If GLA-120 is used to treat diabetic neuropathy then it should be considered a medicine. If for some reason it is used in normal healthy people (which it is not supposed to) as a tonic to improve the general well being, then it is a dietary supplement. If GLA-120 is a medicine then question still remains whether it has undergone the same rigorous stage I (testing in healthy volunteers), stage II (testing in diseased people) and stage III (randomized trials) clinical trials and whether its entire side effect profile and harmful effects are known in large group of people. If it is a dietary supplement it may not require such rigorous clinical testing and it may be available over the counter without doctors' prescription."

In an important case of The State of Bihar vs. Alkem Laboratories Limited, wherein the question whether certain products, which were in the nature of health supplements, would fall into the category of 'food' or 'drug' came before the Hon'ble High Court of Patna. The Court held that:

"Having heard both the parties and on a perusal of the report submitted by Director General of Health Services, Govt. of India, we are of the opinion that in the expert opinion as with regard to labelling of the drugs no material is available before this Court with regard to effect of the composition of such ingredients on the human body. If they are consumed as a 'food'. Of course, it is the general parlance that the ingredients generally would be tested on some animals for its ill-effects on the human body before its release in the open market.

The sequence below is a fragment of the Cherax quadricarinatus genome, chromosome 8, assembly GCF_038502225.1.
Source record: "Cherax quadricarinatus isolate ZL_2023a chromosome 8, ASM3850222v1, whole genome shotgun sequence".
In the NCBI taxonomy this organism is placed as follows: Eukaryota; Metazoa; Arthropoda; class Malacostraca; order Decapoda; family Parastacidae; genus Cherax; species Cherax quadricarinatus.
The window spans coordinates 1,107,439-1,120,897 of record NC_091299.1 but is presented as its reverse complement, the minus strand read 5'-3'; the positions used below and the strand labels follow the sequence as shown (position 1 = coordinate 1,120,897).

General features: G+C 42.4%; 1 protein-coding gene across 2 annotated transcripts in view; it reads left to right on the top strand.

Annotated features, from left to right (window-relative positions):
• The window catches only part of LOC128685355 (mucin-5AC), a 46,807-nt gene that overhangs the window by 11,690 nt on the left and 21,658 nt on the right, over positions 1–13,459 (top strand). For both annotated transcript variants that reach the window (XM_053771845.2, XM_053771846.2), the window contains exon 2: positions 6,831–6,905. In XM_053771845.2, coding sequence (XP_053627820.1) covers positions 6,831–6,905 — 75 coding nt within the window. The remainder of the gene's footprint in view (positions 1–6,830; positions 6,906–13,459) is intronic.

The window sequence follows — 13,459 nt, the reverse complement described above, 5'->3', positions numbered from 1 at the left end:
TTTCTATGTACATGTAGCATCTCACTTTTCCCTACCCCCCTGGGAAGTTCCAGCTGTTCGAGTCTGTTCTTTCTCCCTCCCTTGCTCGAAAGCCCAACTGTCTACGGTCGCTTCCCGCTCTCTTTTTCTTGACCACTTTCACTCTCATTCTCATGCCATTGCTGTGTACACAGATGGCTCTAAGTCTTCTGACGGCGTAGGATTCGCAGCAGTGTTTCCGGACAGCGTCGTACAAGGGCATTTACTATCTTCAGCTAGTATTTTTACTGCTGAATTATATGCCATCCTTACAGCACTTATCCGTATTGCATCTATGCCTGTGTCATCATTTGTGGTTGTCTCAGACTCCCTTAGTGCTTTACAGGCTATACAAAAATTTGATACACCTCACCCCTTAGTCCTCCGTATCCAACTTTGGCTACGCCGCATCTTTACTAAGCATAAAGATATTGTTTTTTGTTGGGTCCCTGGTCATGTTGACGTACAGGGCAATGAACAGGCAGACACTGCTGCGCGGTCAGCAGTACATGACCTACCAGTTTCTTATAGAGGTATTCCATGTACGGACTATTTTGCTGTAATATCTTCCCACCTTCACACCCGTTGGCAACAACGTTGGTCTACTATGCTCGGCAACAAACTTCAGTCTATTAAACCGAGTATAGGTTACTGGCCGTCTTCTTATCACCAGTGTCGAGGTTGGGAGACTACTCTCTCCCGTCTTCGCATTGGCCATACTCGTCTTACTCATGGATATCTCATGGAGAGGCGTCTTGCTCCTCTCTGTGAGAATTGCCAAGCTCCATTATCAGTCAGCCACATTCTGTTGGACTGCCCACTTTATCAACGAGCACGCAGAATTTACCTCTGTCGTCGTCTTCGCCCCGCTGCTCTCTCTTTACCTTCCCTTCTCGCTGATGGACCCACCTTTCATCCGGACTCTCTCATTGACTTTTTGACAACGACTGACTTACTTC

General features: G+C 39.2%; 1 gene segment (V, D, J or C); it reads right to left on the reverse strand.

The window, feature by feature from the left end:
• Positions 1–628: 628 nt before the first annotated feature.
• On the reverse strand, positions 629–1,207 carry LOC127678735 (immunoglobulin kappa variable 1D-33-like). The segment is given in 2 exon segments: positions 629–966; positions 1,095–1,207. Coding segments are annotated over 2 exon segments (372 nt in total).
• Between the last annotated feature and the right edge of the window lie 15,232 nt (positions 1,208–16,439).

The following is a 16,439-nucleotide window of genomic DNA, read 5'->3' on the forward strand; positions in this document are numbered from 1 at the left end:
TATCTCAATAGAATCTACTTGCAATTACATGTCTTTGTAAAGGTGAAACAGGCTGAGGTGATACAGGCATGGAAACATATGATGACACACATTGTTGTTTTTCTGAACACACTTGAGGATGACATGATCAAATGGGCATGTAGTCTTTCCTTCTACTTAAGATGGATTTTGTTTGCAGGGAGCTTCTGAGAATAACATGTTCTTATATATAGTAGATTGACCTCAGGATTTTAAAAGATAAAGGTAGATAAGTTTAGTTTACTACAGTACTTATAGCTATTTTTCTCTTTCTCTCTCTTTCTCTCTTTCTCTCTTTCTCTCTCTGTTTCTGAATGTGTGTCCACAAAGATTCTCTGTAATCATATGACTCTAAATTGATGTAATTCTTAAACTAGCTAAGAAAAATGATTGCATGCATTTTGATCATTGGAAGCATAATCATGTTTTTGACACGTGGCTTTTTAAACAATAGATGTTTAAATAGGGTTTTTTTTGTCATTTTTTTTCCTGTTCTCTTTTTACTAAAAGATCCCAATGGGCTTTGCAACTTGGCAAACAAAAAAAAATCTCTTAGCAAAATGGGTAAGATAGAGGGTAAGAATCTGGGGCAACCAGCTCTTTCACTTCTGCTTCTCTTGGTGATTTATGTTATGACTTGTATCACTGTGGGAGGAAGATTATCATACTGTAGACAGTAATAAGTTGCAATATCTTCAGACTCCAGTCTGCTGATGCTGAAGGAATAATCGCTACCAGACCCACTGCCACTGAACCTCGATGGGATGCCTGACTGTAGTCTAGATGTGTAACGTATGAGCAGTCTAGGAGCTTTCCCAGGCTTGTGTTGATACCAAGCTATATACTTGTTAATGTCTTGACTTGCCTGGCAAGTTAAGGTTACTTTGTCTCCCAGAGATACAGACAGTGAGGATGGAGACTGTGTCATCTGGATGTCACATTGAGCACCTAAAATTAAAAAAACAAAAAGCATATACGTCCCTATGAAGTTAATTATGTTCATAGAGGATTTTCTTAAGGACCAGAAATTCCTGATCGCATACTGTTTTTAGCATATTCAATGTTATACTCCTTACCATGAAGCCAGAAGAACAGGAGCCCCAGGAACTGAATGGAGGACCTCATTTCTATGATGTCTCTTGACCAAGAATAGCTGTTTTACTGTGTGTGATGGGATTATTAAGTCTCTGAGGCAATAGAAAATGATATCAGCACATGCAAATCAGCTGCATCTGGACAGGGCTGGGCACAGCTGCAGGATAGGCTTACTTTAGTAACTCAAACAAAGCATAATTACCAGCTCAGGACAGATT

The perusal of the report indicates the opinion is formed by the experts only on seeing the 'labelling' on the products. But there is no indication in the report with regard to the effects such products would cause on the human body. In the absence of such indication, we are of the opinion that it would be difficult to arrive at a conclusion whether it can be classified as a 'food' or 'drug'. But, however, in view of the controversy that arose in this case the Director General of Health Services, Govt. of India would take a fresh look into the matter by directing the experts to analyze the ingredients or components of each drug to know the effect of such drugs on the human body. In absence of such analysis, any one cannot come to the conclusion that whether it is a 'drug' or a 'food'.

Under the above circumstances, we are of the opinion that the matter can be referred back to the expert committee of the Drug Technical Advisory Board as provided under the Drugs and Cosmetics Act, 1940 and also under the provisions of the Prevention of Food Adulteration Act,1954 for analyzing the component or ingredients of each products and its effect on the human body if consumed as a food and come to the conclusion whether the products would fall under the classification of the Drugs and Cosmetics Act, 1940 or under the Prevention of Food Adulteration Act as 'food'."

It is very important to note that all of the above mentioned cited cases were decided before the FSS Act came into force. The present position would be governed under the provisions of the FSS Act. The confusion continues.

Footnotes

1 http://www.fssai.gov.in/GazettedNotifications.aspx#regulations2011

2 (2003) 1 GLR 407

3 2003(16)CriminalCC970

4 MANU/MH/0060/1984

5 AIR 2002 Ker 357

6 LPA No.865 of 2009

© 2013, Vaish Associates, Advocates,
All rights reserved with Vaish Associates, Advocates, 10, Hailey Road, Flat No. 5-7, New Delhi-110001, India.

The content of this article is intended to provide a general guide to the subject matter. Specialist professional advice should be sought about your specific circumstances. The views expressed in this article are solely of the authors of this article.

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Vijay Pal Dalmia, Partner